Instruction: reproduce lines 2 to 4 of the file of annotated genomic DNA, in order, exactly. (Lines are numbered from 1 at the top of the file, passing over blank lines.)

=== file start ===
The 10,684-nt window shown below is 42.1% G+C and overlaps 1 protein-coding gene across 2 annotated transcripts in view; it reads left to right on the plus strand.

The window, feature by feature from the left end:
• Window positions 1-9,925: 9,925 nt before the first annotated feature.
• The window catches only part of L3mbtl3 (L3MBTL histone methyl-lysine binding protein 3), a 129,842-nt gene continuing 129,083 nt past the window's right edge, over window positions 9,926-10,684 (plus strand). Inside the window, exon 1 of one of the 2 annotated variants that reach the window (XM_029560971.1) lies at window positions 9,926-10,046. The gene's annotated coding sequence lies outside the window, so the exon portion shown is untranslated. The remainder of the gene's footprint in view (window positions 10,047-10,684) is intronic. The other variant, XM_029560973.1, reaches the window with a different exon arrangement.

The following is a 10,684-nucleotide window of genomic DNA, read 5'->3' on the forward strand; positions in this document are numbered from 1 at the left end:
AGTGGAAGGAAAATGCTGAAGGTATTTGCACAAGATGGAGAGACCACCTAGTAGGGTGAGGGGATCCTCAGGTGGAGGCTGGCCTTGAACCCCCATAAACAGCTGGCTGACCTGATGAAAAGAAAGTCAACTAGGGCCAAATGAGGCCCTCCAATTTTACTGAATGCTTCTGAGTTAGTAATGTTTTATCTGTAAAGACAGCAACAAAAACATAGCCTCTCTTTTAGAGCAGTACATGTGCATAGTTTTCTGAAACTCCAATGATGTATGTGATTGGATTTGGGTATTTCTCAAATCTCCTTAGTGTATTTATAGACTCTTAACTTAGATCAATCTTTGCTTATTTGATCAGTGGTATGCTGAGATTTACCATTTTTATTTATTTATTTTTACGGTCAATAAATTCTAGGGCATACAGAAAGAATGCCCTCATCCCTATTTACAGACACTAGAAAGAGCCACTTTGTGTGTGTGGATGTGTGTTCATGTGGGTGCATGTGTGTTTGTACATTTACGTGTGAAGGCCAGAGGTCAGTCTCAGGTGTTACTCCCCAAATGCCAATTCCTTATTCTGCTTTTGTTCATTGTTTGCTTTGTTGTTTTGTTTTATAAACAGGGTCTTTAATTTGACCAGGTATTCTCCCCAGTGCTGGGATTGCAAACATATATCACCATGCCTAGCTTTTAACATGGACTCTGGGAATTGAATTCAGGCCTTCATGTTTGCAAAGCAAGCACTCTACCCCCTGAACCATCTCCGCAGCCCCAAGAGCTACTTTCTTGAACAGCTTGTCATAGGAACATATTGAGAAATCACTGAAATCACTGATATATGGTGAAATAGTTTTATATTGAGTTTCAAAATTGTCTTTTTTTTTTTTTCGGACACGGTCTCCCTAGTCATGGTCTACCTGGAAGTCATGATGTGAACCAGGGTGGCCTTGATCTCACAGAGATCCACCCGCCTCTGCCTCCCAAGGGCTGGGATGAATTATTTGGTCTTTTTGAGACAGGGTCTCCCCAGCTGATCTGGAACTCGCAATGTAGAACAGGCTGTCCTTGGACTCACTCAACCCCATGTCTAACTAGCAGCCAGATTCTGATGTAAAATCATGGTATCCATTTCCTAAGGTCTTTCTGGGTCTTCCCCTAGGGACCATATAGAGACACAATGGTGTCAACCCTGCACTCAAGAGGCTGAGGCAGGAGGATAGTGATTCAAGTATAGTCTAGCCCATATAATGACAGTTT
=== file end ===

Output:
The window, feature by feature from the left end:
• Window positions 1-9,925: 9,925 nt before the first annotated feature.
• The window catches only part of L3mbtl3 (L3MBTL histone methyl-lysine binding protein 3), a 129,842-nt gene continuing 129,083 nt past the window's right edge, over window positions 9,926-10,684 (plus strand). Inside the window, exon 1 of one of the 2 annotated variants that reach the window (XM_029560971.1) lies at window positions 9,926-10,046. The gene's annotated coding sequence lies outside the window, so the exon portion shown is untranslated. The remainder of the gene's footprint in view (window positions 10,047-10,684) is intronic. The other variant, XM_029560973.1, reaches the window with a different exon arrangement.